Tag Archives: personification

Attila, the humanized dog

“But as time passed our Attila exhibited a love of humanity which was sometimes disconcerting. The Scourge of Europe—could he ever have been like this? They put it down to his age. What child could help loving all creatures? In their zeal to establish this fact, they went to the extent of delving into the ancient history to find out what the Scourge of Europe was like when he was a child.”

Narayan, R.K. “Attila.” Malgudi Days. New York: Penguin Classics, 2006. Print. pp 98.

It is both interesting and ironic that Narayan personifies the dog so much in this chapter as though he were human, yet at the same time he also never forgets to remind you that it is just a dog, and is incapable to actually communicate with humans or to be understood completely by them; as though their was some sort of gap between consciousness that cannot be breached as they try to figure out Attila. However, complicating things further, the reader is given access to Attila’s mind/thoughts.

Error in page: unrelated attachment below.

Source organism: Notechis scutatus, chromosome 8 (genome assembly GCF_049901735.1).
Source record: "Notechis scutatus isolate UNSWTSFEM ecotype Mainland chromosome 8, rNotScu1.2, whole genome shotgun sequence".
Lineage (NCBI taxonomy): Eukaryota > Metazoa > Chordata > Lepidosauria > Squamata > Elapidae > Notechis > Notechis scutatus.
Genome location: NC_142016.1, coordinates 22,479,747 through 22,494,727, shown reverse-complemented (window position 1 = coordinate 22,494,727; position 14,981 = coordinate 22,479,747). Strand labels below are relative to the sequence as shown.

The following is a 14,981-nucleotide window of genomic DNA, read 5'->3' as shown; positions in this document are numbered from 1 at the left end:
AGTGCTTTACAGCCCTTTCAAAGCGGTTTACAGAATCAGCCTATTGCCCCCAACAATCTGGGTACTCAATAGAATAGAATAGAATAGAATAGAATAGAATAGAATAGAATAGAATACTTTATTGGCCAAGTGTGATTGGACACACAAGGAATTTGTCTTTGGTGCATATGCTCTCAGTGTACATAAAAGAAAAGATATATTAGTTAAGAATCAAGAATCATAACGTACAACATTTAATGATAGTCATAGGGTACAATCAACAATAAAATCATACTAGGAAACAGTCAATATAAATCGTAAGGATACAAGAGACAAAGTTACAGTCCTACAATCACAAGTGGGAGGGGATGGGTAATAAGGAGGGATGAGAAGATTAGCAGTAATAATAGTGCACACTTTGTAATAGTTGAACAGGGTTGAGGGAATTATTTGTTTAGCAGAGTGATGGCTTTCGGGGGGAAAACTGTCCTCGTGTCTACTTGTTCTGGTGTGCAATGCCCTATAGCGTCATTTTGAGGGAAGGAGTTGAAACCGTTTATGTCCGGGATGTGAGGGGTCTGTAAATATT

“The Proper Stuff of Fiction”

“‘The proper stuff of fiction’ does not exist; everything is the proper stuff of fiction, every feeling, every thought; every quality of brain and spirit is drawn upon; no perception comes amiss.  And if we can imagine the art of fiction come alive and standing in our midst, she would undoubtedly bid us break her and bully her, as well as honour and love her, for so her youth is renewed and her sovereignty assured” (Woolf 154).

Woolf personifies fiction in this quotation from “Modern Fiction”; in doing so, she expresses the concept of encouraging writers to challenge fiction and incorporate their own ideas within it.  This contrasts from other thinkers who view writing from a formulaic perspective and discourage deviation and creativity in terms of style.

Woolf, Virginia. “Modern Fiction.” In The Common Reader, 154. San Diego, CA: Harcourt, 1925.